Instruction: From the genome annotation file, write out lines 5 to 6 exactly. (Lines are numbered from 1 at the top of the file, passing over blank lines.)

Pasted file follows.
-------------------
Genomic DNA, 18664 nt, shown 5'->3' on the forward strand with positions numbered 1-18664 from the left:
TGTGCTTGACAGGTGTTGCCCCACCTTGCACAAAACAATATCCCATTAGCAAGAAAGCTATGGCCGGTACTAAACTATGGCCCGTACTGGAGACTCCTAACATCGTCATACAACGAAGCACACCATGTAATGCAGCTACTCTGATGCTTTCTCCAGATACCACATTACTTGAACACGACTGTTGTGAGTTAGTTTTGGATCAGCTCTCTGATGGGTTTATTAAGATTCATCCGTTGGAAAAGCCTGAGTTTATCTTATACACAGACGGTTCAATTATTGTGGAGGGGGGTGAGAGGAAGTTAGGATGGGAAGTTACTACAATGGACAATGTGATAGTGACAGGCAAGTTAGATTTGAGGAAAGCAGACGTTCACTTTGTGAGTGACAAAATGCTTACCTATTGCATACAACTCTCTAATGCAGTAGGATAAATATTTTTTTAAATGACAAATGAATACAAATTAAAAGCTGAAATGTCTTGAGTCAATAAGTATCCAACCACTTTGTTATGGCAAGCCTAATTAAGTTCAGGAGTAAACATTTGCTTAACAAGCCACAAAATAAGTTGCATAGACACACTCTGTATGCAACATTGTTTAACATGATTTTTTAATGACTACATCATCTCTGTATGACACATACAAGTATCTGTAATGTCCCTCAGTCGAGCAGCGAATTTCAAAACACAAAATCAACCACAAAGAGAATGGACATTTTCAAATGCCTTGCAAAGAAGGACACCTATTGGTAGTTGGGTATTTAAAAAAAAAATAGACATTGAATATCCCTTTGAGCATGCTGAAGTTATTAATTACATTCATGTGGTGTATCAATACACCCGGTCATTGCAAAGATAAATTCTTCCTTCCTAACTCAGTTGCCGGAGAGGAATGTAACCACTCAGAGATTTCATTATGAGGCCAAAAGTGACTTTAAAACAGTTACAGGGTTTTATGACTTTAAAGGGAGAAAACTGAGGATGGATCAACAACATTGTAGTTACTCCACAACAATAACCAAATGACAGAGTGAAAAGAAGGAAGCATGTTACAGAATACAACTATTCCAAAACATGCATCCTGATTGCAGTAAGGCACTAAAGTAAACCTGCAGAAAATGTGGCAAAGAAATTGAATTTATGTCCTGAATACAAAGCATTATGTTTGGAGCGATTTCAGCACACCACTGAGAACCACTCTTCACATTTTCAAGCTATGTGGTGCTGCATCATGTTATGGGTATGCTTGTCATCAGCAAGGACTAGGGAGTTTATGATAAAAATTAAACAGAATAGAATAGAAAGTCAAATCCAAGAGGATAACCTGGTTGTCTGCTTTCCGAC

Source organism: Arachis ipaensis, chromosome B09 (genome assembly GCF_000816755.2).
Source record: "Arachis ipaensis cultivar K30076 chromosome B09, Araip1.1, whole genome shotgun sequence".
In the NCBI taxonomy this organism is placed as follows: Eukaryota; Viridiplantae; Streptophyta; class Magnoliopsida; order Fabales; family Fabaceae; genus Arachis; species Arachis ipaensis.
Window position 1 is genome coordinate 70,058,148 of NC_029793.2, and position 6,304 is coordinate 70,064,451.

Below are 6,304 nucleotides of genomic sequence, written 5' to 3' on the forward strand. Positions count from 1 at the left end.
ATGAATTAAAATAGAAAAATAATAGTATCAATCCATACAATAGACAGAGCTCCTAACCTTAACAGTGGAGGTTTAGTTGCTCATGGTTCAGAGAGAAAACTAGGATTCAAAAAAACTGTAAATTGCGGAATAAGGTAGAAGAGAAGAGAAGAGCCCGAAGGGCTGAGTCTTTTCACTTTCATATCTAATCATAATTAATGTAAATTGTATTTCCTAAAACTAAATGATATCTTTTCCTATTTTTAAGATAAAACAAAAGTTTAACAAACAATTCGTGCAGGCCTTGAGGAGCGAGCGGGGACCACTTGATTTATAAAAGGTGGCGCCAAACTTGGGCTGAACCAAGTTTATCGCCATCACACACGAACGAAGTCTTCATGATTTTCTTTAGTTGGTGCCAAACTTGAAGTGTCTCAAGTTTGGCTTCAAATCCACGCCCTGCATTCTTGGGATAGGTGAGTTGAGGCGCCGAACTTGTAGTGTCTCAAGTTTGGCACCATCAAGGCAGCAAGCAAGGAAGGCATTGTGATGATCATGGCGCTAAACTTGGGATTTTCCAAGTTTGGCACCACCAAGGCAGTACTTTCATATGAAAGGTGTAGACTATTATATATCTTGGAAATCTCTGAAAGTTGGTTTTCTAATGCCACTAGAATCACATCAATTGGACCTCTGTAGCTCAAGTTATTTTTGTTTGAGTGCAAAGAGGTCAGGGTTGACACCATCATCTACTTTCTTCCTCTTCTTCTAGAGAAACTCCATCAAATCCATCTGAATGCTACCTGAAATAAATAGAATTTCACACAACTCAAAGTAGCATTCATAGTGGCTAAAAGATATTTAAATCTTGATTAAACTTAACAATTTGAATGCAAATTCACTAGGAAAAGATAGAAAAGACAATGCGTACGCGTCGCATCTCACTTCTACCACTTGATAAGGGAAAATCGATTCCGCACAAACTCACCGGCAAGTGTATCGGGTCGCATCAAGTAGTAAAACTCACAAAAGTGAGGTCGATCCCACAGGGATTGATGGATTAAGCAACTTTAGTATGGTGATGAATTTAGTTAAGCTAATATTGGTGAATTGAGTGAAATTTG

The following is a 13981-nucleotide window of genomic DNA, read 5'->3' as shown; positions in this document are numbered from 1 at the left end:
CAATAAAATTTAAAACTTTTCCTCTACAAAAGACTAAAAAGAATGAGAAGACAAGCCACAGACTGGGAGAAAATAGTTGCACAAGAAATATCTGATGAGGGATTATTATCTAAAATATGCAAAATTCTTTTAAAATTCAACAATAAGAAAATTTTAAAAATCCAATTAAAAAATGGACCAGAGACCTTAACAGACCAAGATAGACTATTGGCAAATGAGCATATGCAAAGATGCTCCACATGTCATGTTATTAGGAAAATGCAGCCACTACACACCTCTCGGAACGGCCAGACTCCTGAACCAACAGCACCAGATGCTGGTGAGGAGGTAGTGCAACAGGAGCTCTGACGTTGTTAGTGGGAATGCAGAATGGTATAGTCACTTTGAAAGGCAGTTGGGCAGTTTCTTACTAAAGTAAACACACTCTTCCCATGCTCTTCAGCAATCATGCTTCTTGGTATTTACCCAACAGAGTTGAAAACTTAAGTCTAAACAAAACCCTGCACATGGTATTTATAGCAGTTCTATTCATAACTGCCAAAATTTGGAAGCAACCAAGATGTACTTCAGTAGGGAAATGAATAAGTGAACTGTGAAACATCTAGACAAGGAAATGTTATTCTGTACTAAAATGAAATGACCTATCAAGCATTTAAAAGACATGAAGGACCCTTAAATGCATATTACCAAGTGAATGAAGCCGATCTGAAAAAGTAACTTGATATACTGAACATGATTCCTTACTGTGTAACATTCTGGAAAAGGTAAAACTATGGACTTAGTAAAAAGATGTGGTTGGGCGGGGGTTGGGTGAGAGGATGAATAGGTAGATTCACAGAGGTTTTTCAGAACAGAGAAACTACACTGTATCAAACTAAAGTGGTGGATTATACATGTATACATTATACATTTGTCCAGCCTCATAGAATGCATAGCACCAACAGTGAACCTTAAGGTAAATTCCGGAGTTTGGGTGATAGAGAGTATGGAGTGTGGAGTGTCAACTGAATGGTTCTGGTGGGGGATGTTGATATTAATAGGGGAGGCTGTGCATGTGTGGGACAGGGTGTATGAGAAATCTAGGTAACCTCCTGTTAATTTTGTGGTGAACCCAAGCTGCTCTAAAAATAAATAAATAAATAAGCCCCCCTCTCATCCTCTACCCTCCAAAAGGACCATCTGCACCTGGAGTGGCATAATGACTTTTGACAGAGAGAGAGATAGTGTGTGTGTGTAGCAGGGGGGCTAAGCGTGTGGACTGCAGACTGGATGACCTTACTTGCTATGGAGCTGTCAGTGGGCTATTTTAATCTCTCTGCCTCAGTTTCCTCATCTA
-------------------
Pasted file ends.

In the NCBI taxonomy this organism is placed as follows: Eukaryota; Viridiplantae; Streptophyta; class Magnoliopsida; order Fabales; family Fabaceae; genus Arachis; species Arachis ipaensis.
Window position 1 is genome coordinate 70,058,148 of NC_029793.2, and position 6,304 is coordinate 70,064,451.